Sounds Of Loss
Sounds Of Loss opens with a little snippet of voice over before it explodes into, “The Anticipation” a track four-alarm blast of punk infused metal. From that brief cinematic stage setting, Orthodox thrusts listeners into a crusty dystopia of their own design, an album whose themes center on anticipated grief and the results are a fairly strong set.
Over twelve tracks, Sounds Of Loss makes a few ambitious shifts, from choppy, husky guitar riffs and vocals as they display on “Panic” or the raspy, almost spine-chilling “I’m Scared of You” into later tracks where they show new metal influences. From beginning to end, the band demonstrates a clear evolution in influence and forges an entirely new way of writing songs. While the earlier tracks, Orthodox feels like a kind of rebellious throwback, later on the atmosphere really evolves to a place it adequately seizes on their theme, ranging from gauzy headed psychedelics on “Sounds of Loss” to “Fallen Behind” and its unforeseen atmospheric jams.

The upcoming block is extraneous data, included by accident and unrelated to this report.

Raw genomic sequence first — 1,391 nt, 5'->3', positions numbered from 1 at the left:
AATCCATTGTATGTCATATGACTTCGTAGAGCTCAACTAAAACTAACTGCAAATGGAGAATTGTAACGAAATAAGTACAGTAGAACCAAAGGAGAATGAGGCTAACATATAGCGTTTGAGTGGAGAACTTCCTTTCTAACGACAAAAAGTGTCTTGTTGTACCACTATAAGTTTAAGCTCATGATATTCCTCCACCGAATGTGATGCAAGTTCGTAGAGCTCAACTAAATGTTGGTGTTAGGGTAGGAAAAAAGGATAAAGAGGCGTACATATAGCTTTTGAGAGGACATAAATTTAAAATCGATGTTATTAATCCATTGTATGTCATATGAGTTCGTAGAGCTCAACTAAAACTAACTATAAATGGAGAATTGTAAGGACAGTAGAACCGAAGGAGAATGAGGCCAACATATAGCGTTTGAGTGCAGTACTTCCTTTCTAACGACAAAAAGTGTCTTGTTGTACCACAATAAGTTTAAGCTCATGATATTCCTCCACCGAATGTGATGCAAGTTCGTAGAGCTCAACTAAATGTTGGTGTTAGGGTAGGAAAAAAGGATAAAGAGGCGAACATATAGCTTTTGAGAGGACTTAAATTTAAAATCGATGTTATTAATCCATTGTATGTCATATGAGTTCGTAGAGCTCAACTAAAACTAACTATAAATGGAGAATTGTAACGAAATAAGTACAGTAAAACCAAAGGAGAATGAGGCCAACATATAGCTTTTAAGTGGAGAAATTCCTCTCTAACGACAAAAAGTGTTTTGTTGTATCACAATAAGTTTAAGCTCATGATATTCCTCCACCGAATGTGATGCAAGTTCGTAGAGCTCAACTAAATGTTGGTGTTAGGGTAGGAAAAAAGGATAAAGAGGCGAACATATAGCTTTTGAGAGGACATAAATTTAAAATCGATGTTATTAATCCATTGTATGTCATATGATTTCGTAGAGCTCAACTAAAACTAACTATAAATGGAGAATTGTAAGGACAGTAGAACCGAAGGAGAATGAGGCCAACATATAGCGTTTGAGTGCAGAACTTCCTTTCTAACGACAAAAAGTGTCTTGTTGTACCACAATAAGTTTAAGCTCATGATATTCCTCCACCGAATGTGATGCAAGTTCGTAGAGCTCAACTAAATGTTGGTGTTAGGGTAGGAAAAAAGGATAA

I thoroughly enjoyed each version of Orthodox, but on very different levels. The audacious sound of the first half brought me back to a time when metal was dangerous and as a listener, I thrived on that perception; the hand full of later tracks capture more of my current feelings, where its brooding is a private, in the dark experience.
In the end, Sounds Of Loss doesn’t necessarily hold together as a concept album for me, nor does it feel like a straightforward collection of works. It feels like two distinct EPs put together, which is really only a strike against the band’s presentation, not the talent. I would delve into each one and enjoy it immensely.